Moving with Pets and Plants
I'm very excited to move to St. Croix in the next few months. I'm trying to find out if I can move any of my plants with me. I have one in particular that was given to me at my mother's funeral that I would really like to bring (even if I bring a small piece of it) but I'm not sure how to do it. Does anyone have experience bringing plants? I read somewhere you can't bring it in dirt. Where do I look to find out this information?
Also, if anyone has a great experience bringing a couple of large dogs and a box turtle I would love to know. I'm in Arizona and it seems like the dogs would be in cargo containers for 15 hours or more in one stretch.
Please let me know what you've experienced and any suggestions. Thank you!
Also bear in mind that your plant may well not survive here. I wasted a lot of money in my early years here importing shrubs which should have thrived in our zone but which keeled over and croaked in short shrift. The restrictions on bringing plants in are minimal - taking them OUT of the territory is the much bigger issue.
As far as your dogs are concerned there are numerous threads here on the procedure to follow (find via the search engine) as well as information in the pulldown menus top of this page. No idea about the turtle but it should be easy enough to do a search on its importation.
Oh, forgot about the turtle.
The Agriculture Dept. and airline should be able to give you that info.
One of the forum members brought his goldfish to STX not too long ago.
There are restrictions on transporting pets/dogs in cargo during summer months. They don't due to high temperatures.
I noticed you mentioned your move to St. Croix would be in the next few months. If you're not here prior to end of April, you may not be able to get your dogs in cargo and have to wait until temps come back down in October/November unless they're small enough to fly with you in cabin. Airlines also have breed restrictions, especially with brachiocephalic breeds.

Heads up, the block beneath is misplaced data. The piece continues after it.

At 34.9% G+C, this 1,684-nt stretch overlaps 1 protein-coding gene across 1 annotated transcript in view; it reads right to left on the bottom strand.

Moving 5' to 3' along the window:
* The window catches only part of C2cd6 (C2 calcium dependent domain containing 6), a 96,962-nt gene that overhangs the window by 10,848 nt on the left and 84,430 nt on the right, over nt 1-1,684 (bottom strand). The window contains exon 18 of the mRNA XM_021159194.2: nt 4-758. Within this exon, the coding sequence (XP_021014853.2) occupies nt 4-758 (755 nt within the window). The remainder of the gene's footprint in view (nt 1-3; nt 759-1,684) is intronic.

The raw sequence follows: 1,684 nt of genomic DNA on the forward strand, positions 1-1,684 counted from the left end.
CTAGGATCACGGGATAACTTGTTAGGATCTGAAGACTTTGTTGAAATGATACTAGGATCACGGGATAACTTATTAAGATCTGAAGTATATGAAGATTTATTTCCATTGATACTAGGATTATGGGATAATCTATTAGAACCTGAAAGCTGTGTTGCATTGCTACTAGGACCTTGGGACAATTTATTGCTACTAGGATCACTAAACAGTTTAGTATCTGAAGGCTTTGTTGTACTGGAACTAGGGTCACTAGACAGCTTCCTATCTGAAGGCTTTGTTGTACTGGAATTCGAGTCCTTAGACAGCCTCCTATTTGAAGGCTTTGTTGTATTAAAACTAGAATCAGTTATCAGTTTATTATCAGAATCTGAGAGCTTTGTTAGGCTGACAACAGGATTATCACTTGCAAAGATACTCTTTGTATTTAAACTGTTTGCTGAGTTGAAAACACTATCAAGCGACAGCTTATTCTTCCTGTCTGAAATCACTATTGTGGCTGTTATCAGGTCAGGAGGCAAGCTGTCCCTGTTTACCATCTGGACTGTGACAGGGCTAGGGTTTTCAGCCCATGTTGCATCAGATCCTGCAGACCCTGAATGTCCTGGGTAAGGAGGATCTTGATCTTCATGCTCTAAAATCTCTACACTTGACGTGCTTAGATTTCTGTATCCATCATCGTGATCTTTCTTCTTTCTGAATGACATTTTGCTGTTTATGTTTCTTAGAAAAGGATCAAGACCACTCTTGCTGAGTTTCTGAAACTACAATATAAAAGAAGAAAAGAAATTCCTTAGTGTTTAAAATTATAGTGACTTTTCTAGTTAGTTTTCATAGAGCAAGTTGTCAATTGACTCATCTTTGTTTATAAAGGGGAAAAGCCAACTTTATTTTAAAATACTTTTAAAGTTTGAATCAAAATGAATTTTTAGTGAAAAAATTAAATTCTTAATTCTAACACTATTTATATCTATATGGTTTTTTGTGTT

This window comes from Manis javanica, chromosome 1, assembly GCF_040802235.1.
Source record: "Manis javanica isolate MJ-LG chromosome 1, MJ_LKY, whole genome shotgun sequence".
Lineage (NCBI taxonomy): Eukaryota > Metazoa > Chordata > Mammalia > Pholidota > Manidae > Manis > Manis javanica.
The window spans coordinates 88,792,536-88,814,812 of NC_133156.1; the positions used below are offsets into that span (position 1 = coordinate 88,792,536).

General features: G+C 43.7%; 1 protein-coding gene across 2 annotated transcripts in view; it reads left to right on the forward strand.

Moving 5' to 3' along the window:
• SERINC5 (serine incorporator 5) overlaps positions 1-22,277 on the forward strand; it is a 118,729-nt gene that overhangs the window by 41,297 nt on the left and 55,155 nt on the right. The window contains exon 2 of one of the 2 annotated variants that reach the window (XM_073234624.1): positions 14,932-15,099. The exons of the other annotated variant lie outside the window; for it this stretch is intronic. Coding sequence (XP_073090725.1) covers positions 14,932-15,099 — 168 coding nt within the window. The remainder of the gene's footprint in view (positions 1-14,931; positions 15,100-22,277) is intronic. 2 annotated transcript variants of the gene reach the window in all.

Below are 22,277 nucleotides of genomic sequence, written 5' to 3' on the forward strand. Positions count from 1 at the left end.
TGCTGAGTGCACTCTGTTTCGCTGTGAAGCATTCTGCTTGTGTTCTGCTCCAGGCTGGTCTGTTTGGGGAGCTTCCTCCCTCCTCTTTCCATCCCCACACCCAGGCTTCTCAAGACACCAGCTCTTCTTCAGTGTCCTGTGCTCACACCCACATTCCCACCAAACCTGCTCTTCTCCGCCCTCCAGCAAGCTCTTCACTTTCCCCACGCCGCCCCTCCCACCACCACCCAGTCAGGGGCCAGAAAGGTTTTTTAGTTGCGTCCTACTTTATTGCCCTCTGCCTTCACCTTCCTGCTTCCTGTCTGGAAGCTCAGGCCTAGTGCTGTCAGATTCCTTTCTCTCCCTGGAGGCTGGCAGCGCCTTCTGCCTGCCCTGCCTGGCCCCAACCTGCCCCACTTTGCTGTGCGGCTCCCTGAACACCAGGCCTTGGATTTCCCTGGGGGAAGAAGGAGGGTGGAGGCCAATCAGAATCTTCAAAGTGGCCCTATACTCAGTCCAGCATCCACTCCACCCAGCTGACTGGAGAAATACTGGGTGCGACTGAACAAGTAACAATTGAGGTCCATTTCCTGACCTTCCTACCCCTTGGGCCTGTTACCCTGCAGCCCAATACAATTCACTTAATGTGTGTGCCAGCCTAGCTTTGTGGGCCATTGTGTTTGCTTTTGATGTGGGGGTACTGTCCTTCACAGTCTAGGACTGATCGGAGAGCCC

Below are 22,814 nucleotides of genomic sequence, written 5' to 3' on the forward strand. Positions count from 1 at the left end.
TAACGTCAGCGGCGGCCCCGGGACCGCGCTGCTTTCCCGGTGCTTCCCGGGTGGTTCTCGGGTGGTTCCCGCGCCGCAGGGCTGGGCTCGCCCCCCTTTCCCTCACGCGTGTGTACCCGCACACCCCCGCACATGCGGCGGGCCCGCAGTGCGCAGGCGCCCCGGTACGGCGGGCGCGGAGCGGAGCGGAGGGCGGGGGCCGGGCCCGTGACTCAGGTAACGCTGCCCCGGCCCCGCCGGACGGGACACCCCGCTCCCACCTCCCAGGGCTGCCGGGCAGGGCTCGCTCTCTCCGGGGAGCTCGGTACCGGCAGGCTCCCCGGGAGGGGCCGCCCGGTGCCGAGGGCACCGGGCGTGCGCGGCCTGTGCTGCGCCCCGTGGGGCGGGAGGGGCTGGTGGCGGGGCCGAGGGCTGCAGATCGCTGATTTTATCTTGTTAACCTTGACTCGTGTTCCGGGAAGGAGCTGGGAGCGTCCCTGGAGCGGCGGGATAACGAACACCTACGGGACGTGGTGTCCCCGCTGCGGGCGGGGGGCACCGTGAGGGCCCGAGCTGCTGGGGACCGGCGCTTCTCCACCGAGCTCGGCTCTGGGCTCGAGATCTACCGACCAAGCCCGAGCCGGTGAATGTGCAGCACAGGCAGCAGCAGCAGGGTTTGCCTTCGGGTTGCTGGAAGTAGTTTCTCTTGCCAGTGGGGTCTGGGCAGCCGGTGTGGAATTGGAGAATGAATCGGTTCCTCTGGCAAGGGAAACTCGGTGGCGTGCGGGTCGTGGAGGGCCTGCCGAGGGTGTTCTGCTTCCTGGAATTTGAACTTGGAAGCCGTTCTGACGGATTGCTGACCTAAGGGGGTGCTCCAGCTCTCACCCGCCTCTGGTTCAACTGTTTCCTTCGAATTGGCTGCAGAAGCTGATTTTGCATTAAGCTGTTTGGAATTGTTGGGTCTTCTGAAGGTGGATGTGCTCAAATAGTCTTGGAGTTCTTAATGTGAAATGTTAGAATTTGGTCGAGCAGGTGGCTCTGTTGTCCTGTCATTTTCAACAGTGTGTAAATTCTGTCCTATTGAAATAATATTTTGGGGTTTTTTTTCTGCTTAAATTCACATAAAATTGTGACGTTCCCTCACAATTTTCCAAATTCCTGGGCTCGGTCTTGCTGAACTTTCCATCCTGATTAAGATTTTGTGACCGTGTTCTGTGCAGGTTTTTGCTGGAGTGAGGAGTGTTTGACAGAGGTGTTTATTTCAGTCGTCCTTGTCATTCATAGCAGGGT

You're also going to need to take your pets to vet within 10 days of travel for their paperwork.
We moved from southern California with 2 large adult dogs: An Akita, and, a Rottweiler/Chow mix.
We took a NON STOP flight from LAX to SJU. 7+ hour flight.
Then, we chartered a PIPER plane to STX.
At the time (10 years ago), NO airline would fly 2 large dogs on the same aircraft from SJU to STX.
i was under the impression you could travel with plants as long as they were not in dirt??
There are certain restrictions exiting the USVI into the US, not entering the USVI from the US mainland. I've purchased soil-potted plants from mainland suppliers with no problem and of course all the nurseries here do likewise.
You might also check airline's website for information.
On Custom's declaration you have to declare plants, fruits, etc.
Sometimes they're taken away.
You don't do a customs declaration coming into the VI (from the US)...just going out. Doesn't mean the plant is legal, but I've seen people get on planes with flower bouquets. Seems like a cutting, without dirt, would be the same thing.
No more Customs forms going out any more.
was this recently?
I've brought plants from the states to STX...once, three potted succulents to be precise. Kept them in a paper bag under the seat from LAX to Miami to STX. No problems. Also have brought cuttings from Boston in plastic bags. All were succulents, and have all thrived in the VI.
I didn't fill out a Custom's form this past December. Realized it after plane took off.
I brought back two Dwarf Crepe Myrtle plants in my suitcase. The night before my early flight I removed mathematics from the soil, shook off most of the soil and wrapped them in very wet newspaper. I then put in the plastic bag for dirty cloths they had in the motel room and tied with string. They were dormant then and laid flat in my suitcase. I didn't plant them for days and now I have two healthy plants budding on my deck! No need to declare them.
If you took live plants out without first checking to see if they were legally able to be taken then that's not a good thing. There are sound reasons for certain plants being on the no-export list. Soil contaminated by local insects can be hazardous to the environment to which it's taken. Precisely why certain plants have to be inspected and treated by the Department of Agriculture before transshipment.